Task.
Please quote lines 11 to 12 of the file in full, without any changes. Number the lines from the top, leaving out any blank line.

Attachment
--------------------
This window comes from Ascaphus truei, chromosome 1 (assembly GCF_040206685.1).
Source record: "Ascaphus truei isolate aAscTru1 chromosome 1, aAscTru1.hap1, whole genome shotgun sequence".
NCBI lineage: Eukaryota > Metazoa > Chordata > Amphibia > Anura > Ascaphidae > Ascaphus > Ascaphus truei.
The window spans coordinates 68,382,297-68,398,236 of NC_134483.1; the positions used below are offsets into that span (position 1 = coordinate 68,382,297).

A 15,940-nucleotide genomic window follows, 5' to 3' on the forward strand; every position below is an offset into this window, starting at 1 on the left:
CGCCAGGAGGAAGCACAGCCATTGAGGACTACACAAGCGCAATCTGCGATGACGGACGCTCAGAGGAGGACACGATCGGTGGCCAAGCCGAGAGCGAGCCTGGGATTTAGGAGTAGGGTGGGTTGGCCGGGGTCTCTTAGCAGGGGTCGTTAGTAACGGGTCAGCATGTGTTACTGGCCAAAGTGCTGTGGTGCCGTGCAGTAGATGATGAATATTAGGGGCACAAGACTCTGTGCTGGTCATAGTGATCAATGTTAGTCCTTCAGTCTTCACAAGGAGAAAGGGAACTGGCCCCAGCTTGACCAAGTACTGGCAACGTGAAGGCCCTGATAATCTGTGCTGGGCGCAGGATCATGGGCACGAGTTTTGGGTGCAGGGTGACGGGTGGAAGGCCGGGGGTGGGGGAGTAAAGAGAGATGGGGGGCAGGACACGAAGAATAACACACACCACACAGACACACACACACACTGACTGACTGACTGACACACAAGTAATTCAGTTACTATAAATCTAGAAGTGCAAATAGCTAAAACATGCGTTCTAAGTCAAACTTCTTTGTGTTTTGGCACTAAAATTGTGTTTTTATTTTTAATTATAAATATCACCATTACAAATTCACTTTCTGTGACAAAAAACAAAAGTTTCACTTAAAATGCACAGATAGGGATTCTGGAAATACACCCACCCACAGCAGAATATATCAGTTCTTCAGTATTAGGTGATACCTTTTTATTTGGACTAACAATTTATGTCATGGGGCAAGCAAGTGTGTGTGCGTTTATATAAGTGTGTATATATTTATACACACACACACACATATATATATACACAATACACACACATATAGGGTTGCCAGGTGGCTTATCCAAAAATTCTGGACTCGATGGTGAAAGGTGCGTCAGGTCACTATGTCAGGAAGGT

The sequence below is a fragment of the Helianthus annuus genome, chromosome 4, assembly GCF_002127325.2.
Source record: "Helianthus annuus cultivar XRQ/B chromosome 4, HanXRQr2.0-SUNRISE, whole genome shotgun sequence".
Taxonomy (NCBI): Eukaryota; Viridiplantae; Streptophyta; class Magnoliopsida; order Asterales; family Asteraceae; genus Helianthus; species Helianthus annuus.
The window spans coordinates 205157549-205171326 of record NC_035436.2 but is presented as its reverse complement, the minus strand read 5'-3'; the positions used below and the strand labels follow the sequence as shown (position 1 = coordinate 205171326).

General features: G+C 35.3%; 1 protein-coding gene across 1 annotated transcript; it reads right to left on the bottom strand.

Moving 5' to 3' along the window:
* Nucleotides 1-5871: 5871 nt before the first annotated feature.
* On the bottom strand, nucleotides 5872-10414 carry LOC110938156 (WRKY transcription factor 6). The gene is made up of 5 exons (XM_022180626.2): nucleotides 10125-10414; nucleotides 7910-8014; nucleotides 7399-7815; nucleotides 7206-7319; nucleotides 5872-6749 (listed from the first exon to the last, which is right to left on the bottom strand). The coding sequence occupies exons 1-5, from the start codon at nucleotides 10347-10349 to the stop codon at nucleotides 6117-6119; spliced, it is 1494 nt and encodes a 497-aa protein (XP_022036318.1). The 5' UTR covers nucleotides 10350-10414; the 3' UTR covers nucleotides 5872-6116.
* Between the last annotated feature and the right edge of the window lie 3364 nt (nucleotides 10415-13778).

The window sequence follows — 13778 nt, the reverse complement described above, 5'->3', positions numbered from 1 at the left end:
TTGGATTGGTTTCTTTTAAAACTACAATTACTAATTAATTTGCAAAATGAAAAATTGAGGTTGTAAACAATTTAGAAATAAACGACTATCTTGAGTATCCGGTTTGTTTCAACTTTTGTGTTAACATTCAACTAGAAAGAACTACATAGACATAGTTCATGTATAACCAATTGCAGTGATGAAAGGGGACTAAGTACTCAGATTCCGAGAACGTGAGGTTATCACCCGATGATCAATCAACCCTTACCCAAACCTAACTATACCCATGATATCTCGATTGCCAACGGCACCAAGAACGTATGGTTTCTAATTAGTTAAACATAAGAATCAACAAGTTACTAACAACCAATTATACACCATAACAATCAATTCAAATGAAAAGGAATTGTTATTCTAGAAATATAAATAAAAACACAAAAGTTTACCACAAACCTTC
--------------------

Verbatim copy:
General features: G+C 35.3%; 1 protein-coding gene across 1 annotated transcript; it reads right to left on the bottom strand.

Moving 5' to 3' along the window: